Her name, which she changed many times over the decades, was now Perry. I addressed her as Mom—or in heated conversations “Mother!” My friends called her Perry so I often did, too. Sometimes she referred to herself as Paris, pronounced in the French way: Paree! Whatever the name, my friends were uniformly shocked when I announced that I would be taking her in. They listed the many ways my life would be derailed:
“You’re not much of a family man.” “You love living alone.” “You barely have the patience to stay overnight with your mother once a year; how would you tolerate being around her all the time?”
I travel a lot with work, so hopefully I won’t feel too trapped.
“You work for PETA and pinch your nose at the stench of meat.”
Perry hasn’t eaten meat since the eighties.
“What about having boyfriends over and impromptu late-night parties.”
She would love that. She always wanted to be a fag hag but never had the social skills. Plus she’s nearly deaf. I could play music at any hour.
“You’ve never owned a house, only rented bachelor pads—how will you maintain a home and a full-time job while looking after a sick old woman?”
Ouch. This one was tough to answer. I was such a gadabout that I had deemed myself unqualified to care for a low-maintenance plant, much less a high-maintenance parent. Was I as nuts as my mom?
Taking in Perry was not a decision to make lightly. Long troubled by the way Americans discard seniors like cigarette butts, I read up on how other countries dealt with the aged in hopes of inspiration. In Tamil Nadu, elders are gently bathed in fragrant yet lethal oils that cause kidney failure; alas, Mom was too hobbled to climb into a tub. In ancient Japan, old people were brought high into the hills and abandoned; Virginia has so many damned hiking trails that she would be found before I made it to the after-party. Inuits set their withering parents adrift on ice floes, another tradition ruined by global warming.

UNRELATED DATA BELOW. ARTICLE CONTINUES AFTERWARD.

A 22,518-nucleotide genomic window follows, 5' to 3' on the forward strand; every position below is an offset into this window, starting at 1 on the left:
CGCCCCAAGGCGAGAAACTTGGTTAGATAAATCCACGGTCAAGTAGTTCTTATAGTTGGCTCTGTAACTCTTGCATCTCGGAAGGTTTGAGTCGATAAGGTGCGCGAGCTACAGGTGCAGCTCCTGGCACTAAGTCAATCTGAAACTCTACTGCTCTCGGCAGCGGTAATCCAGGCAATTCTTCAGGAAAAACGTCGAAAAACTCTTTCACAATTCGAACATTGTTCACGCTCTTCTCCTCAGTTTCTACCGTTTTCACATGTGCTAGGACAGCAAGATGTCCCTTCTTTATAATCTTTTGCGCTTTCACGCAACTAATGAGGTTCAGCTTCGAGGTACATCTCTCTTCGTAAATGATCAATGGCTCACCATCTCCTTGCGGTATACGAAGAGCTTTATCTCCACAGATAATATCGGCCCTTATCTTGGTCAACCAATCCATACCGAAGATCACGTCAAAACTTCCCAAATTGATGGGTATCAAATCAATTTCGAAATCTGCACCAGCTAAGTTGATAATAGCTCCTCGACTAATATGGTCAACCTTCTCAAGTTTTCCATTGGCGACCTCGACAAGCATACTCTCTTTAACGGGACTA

Enough with the fantasies. There was no shirking this responsibility. I felt duty-bound to look after my mother. I couldn’t stick her in some nearby apartment where I’d count the minutes during visits, nor in assisted living, where dead neighbors are whisked out the back door each week like expired brisket. We had to be under the same roof, enjoying life in our own house. Neither of us had ever owned one.
Could I become responsible enough to be the head of a household, learn what a mortgage was, and do home repairs? Mom and I were hopeless in a hardware store. To us a screwdriver wasn’t a tool but a cocktail. My only repair kit was a small blue plastic foldout case meant for single ladies called “Do It Herself,” with wrenches that looked like they belonged in Barbie’s Dream House. To make this mission a success, I would need guidance from anyone who offered it, starting with my saintly handyman.
As he showed me the difference between a Phillips and a flathead (I generally used a butter knife), Mr. Self said, “It’s a blessing you’re taking in your ailing mama, but it sure would be easier on you if you were married.”
I arched an eyebrow. “I’m not the marrying kind. Plus my kind isn’t allowed to marry. At least not yet in Virginia.”
“Well,” he said, looking away sheepishly, “God bless you anyways.”
“I appreciate that. And I am blessed with good friends. One of them is flying in with her from Los Angeles tomorrow.”